A team of Customs officers accidentally came a consignment of drugs, a hundred kilos of Burmese heroine in ten cardboard boxes, which gave the Drug Squad an opportunity to setup a trap by following "the boxes of drugs to the customer who had paid for them" - effectively rolling up the Singapore end of the operation. Well, that didn't happen. The boxes were delivered to a shabby apartment on the eighth floor of a building and were left behind there, but the address was known known to the police. So they made their preparations: CCTV cameras were installed in the hallway and the apartment was under constant police observation, but the boxes were never retrieved from the apartment.
After a week passed, they called off the operation and the police-detective in charge was given to order to enter the apartment in order to retrieve the heroine. But that's when they made a startling discovery: the apartment was empty and the boxes, alongside the drugs, had vanished into thin air!
Zhang is great form and figures out both the method and the culprit based on the CCTV footage and the pesky security on the reinforced front-door of the apartment, which offers the reader with the same opportunity. And that makes this one of the better and most rewarding stories from this collection.
The penultimate story in the collection, "Inspector Zhang Goes to Harrogate," is a fun one. Zhang's wife arranged a holiday to England for his birthday and the main attraction of this present is attending a mystery writers' conference, where he meets a hated writer and publisher, Sean Hyde, who sold over a million ebooks by selling them "for less than the price of a cup of coffee" - which is resented by a lot of people. They claim Hyde is "devaluing books" by selling them so cheaply, but he merely suggested agents and publishers needed to adept to a changing market. Or that some of his vocal colleagues should supply better written books at the right price, because badly written, over priced schlock was doomed to fail. So this made him not the most popular speaker at the conference.
But the situation takes a dramatic turn when Hyde's body is found in his hotel room, hanging from the bathroom door, in what appears to be a suicide: a maid was outside in the corridor outside and saw nobody leaving the room after hearing a thud. So nobody was present when he apparently hung himself. However, this is, technically speaking, not a locked room, because the door was not locked from the inside and the bathroom window was open. It's one of those alibi breaking stories that strongly reminded me of one or two similar tales from Case Closed (e.g. Vol. 57), but it's a fun one, which is strengthened by the setting and the background that delved into ebook publishing. An area not yet widely explored by mystery writers. So this story may very well be an original in that regard.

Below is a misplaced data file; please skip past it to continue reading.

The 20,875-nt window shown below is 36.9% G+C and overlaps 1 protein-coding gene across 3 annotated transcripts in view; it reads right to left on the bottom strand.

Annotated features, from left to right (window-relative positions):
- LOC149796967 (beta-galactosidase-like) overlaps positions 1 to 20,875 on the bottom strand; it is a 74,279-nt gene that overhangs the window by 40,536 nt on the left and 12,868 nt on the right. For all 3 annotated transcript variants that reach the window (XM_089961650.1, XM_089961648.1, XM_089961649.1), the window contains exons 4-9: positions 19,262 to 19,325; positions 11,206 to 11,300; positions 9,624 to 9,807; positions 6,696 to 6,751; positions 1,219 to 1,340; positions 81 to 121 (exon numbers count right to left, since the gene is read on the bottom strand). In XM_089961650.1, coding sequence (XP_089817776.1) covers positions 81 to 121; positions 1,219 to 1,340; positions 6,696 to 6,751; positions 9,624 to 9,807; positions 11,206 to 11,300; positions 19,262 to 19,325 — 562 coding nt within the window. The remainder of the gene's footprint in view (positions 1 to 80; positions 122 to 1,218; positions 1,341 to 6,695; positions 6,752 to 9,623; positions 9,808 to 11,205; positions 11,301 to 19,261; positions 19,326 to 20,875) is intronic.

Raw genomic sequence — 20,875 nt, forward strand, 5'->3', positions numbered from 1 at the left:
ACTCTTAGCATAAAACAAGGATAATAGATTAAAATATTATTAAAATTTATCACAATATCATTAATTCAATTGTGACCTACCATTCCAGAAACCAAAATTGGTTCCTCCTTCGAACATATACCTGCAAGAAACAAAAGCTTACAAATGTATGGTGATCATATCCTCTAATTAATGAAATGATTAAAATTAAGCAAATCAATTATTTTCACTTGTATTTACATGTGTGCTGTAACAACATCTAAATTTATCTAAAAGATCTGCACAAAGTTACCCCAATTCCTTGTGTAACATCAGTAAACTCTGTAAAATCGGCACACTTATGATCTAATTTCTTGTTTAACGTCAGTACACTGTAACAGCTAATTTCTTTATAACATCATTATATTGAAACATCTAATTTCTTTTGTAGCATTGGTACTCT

Finally, there's "Inspector Zhang and the Island of the Dead," which sounds very grim and promising, but the setting, Sentosa Island, is a popular resort that was associated in a dark and distant past with piracy. However, that has very little to do with the story at hand. A domestic affair dressed up as a botched burglary: Dr. Samuel Kwan was found stabbed to death in his study by his wife and Dr. Mayang. They heard a scream emanating from the study, but the door was locked and they had to go round the house to discover that one of the windows of the backdoor had been broken. But this apparently botched burglary turns into another alibi breaking story when Zhang learns the house was a divided one with a divorce in process.
So, not a bad story, but I expected something better from both the title and the last story in this collection, which really should have had a (strong) impossible crime.
In any case, I genuinely enjoyed The Eight Curious Cases of Inspector Zhang, which may not have always been perfect or played entirely fair, but, as a whole, the book offers a great band of tribute stories to the locked room mystery and the classic detective story – exemplified in the character of Zhang. His presence and enthusiastic love for detective stories made even the weaker stories fun to read. Hopefully, this is not the last time we got to see him take charge of a curious case involving locked room murders, baffling disappearances that appear to be completely impossible or destroying a cast-iron alibi of a guilty person. All the while he's happily chattering away about Carr, Christie and Doyle.